The Psalm concludes the way it began: “Yahweh, our Lord, how majestic is Your name in all the earth!” Why is Yahweh’s Name majestic in all the earth? Because a more excellent Name has been given; a name that is above every Name. “This Jesus manifests His glory in all the earth. Psalm 8 is a new creation psalm; an old psalm made new in Christ. Yahweh’s goal for creation is fulfilled in the Son of Adam.”

How shall we then live?

This psalm teaches us that this is our story. We rebelled in Adam and we sang the old song with all the strength our sinful flesh could muster, but Christ changed our song and restored our souls, so we may sing with Him a new song. Life is not intended to be seen from the perspective of the old song, but the new. We need to forget those things which once reflected our lives and move to those things that reflect the life above. We need the lips of children and infants to defeat the foe and avenger. Satan is still about seeking to devour us, to tempt us, to take us back to the old way of life, but this is no longer our song.

The Psalms provide for us the songs of victory. In the Psalms, Yahweh is our hero, and when we sing them, our voices and our lives become more and more attuned to the ways of God. This is why it is our vision and our great desire at Providence that even though most of us did not grow up with psalmic passion, our children will, and their children’s children will even more and we will the rest of our days. My encouragement to you is to make this a priority in your home. Take the psalms we teach you on Sunday, practice them at home. If you don’t play an instrument, play the audios we send you each Wednesday; familiarize yourselves with it. Remember what you sang five years ago and compare it to what you are singing now. I guarantee you if someone gave you a copy of Psalm 45 a few years ago, you would laugh at them, but now I hear your children whistling it and I even hear you singing. Paul says that we are filled with the Spirit to sing Psalms and hymns and spirit-songs…so, by God’s grace let us do our best to make the walls and ceiling shake when we sing, and we can be confident that the Lord will hear us and will cause our enemies to tremble.” In the Name of the Father, and of the Son, and of the Holy Spirit.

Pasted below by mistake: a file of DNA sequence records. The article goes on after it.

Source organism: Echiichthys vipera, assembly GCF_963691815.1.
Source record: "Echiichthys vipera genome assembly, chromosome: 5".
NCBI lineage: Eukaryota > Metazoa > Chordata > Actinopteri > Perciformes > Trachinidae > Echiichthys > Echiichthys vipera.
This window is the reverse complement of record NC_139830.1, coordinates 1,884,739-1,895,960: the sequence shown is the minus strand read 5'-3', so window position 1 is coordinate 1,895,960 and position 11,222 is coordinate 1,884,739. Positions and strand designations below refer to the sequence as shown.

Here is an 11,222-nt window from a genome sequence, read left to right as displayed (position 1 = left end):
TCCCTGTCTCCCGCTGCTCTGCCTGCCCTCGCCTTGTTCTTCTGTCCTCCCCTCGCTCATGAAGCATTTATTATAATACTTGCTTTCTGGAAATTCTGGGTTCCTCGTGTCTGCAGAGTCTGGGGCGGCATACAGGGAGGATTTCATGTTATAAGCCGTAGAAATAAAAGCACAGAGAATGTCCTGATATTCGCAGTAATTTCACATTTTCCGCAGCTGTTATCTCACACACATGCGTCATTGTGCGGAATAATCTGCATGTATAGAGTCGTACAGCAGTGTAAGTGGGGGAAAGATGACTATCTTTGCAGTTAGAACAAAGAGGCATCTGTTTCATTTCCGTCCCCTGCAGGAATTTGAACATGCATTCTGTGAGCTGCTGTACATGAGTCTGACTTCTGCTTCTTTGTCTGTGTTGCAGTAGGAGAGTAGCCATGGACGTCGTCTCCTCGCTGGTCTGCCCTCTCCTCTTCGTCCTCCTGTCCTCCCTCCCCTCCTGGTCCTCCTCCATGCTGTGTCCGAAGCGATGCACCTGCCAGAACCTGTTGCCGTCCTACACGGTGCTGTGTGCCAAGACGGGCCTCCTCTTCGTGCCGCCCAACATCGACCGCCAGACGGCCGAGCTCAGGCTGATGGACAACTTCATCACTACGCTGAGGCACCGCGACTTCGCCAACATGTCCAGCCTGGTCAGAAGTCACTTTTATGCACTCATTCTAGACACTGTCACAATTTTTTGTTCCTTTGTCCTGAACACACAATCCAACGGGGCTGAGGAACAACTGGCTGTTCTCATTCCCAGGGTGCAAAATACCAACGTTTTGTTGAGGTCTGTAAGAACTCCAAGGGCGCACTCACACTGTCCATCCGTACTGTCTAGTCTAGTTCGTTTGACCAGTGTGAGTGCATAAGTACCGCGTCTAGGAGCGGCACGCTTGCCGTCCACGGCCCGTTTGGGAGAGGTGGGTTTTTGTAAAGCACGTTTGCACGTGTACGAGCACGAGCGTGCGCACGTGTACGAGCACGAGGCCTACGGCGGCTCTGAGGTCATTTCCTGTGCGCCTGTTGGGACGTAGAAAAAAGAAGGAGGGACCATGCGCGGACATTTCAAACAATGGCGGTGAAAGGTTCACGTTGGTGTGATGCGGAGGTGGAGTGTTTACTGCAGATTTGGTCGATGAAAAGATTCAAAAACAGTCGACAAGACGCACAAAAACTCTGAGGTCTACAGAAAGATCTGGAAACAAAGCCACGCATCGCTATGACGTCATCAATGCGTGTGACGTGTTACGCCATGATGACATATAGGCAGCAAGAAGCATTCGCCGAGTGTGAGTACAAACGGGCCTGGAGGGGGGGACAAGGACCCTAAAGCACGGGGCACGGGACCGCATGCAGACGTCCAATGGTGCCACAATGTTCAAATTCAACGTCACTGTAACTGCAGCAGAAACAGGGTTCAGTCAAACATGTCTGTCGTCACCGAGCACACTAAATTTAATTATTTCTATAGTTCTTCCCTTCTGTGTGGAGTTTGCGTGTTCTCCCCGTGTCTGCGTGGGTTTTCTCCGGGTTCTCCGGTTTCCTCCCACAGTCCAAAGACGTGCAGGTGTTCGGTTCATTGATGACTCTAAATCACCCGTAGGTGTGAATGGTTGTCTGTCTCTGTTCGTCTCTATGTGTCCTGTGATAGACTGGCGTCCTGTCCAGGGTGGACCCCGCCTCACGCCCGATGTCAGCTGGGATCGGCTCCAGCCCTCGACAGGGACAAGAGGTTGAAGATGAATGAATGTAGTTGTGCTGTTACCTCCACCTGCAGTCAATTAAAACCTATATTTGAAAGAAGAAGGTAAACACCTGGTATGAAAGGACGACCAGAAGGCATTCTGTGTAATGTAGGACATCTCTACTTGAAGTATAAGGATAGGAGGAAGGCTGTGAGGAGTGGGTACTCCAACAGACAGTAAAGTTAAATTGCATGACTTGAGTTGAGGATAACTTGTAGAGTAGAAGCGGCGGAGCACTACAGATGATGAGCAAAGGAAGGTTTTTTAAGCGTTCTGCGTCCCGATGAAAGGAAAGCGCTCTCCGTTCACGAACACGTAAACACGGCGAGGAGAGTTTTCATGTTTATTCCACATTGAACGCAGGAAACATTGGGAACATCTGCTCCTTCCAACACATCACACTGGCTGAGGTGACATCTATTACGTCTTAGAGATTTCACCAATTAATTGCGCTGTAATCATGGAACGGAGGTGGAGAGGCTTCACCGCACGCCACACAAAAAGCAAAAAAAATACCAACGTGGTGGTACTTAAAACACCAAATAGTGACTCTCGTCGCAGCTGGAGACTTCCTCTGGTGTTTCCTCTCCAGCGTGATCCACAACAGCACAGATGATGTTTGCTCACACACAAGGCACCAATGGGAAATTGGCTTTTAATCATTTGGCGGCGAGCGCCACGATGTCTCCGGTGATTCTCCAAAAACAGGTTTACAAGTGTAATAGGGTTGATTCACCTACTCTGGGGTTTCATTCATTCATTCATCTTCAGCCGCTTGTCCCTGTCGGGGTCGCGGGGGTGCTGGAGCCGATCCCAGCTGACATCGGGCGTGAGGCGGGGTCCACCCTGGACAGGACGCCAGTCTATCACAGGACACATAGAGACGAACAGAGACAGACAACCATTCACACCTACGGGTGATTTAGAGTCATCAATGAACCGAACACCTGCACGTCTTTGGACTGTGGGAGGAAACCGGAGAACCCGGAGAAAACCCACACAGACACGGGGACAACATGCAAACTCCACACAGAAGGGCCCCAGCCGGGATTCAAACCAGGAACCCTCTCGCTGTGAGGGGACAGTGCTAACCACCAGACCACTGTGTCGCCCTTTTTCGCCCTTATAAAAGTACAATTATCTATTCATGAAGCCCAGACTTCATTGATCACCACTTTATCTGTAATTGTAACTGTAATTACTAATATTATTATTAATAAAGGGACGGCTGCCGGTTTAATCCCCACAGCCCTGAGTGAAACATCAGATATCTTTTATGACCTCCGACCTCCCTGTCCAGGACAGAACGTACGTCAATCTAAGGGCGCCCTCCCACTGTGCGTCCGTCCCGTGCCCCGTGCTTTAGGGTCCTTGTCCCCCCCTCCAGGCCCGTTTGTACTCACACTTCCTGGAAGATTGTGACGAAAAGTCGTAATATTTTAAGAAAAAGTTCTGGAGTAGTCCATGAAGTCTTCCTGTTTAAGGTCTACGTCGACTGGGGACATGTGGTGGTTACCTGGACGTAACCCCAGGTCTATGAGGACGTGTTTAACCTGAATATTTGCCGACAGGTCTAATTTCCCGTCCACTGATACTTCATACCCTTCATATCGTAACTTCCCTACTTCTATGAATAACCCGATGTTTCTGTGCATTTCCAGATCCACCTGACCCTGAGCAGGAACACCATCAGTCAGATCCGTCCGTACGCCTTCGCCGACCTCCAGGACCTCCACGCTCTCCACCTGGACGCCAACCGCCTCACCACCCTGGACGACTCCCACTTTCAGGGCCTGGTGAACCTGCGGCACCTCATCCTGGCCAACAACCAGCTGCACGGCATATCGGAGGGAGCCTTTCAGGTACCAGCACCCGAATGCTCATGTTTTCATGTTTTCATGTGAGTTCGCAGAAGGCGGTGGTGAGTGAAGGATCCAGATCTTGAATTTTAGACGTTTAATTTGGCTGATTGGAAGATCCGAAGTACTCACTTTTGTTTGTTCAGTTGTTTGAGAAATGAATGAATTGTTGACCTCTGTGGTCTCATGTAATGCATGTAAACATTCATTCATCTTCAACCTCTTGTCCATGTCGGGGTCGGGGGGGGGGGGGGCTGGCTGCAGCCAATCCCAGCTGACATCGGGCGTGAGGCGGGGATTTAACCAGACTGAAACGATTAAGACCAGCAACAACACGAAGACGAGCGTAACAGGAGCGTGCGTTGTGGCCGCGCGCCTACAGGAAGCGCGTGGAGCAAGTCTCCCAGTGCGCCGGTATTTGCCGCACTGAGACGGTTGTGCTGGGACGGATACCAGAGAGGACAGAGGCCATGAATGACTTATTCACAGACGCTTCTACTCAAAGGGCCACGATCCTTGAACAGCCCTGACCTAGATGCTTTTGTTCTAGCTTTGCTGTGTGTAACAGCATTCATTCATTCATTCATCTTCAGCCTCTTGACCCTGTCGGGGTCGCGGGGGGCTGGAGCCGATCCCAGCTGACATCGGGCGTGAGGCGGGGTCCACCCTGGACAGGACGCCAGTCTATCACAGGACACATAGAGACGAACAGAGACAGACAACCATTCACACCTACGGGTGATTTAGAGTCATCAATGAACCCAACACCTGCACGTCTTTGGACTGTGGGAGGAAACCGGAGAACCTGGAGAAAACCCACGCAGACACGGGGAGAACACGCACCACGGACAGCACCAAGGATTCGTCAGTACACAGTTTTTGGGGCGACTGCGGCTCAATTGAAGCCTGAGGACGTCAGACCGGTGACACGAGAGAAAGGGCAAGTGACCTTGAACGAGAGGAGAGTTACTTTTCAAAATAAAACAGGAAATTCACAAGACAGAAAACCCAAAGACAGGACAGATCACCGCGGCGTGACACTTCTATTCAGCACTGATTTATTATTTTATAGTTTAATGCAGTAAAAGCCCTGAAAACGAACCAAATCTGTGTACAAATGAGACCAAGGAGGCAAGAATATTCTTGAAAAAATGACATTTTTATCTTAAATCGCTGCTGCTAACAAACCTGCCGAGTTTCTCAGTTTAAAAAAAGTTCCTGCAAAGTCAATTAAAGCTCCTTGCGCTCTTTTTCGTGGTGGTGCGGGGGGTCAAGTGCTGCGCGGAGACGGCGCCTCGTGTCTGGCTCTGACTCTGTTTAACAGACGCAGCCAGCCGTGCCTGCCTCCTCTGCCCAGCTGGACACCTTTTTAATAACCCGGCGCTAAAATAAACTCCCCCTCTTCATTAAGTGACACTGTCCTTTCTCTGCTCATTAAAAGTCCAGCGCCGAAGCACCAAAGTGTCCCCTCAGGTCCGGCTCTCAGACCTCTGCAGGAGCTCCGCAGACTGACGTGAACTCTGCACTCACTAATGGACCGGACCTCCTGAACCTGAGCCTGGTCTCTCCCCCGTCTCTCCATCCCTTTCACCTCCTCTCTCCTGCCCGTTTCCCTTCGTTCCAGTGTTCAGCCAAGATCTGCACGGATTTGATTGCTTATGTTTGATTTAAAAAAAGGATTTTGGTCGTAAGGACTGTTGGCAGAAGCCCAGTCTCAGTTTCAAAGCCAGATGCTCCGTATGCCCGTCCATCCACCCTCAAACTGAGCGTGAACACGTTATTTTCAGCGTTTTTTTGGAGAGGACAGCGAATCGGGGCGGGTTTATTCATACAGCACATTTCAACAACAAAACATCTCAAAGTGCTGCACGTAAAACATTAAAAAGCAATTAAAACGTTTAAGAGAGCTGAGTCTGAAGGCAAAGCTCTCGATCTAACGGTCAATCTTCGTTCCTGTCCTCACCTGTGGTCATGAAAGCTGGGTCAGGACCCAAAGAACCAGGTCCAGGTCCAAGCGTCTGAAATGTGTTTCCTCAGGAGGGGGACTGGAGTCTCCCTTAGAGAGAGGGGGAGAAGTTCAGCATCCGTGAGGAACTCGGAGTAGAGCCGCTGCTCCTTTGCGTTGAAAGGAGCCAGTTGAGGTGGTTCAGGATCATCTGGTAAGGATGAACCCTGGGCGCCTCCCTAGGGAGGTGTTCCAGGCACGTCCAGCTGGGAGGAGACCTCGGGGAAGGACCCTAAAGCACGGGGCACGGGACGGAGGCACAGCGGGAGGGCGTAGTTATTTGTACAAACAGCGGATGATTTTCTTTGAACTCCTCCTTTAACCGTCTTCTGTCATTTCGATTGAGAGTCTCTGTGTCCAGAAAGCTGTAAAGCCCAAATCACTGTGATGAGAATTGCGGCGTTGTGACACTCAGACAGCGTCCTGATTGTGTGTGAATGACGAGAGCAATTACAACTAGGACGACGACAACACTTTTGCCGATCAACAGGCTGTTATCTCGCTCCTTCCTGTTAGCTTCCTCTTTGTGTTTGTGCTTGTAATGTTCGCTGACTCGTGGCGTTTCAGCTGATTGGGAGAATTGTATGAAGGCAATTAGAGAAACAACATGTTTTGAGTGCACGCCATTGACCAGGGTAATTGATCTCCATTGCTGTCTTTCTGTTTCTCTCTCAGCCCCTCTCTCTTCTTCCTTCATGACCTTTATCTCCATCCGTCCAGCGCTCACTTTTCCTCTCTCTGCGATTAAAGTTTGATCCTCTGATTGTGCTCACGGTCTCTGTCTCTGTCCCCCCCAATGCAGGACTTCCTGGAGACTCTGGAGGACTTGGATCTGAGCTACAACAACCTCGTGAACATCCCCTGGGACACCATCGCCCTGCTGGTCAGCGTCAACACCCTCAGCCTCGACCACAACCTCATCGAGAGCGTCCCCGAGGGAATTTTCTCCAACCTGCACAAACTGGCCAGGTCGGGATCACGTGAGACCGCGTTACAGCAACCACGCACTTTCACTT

[1] Peter Leithart, http://www.leithart.com/archives/000500.php

[2] Robert Rayburn, observations on Psalm 8.

[3] Cornelius Van Til. Quoted in one of his apologetic works. I do not recall the source.

[4] Rayburn.

[5] Ibid.

[6] Gained a few insights from Jason Farley’s sermon on Psalm 8; can be found at wordmp3.com

[7] Quoted in Jason Farley’s sermon on Psalm 8.

[8] Rich Lusk, Psalm 8.

[9] Largely from Rich Lusk…

[10] Pratt, Pray with Your Eyes Open, available on Amazon; very powerful book in my life.

[11] Rich Lusk.

[12] Helpful thoughts from Rich Lusk.

[13] Hebrews 2:9

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About Uri Brito

I am the Pastor of Providence Church (CREC) in Pensacola, Fl.
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2 Responses to A Song of Restoration, Psalm 8

  1. Hi old snake, your new blog is not working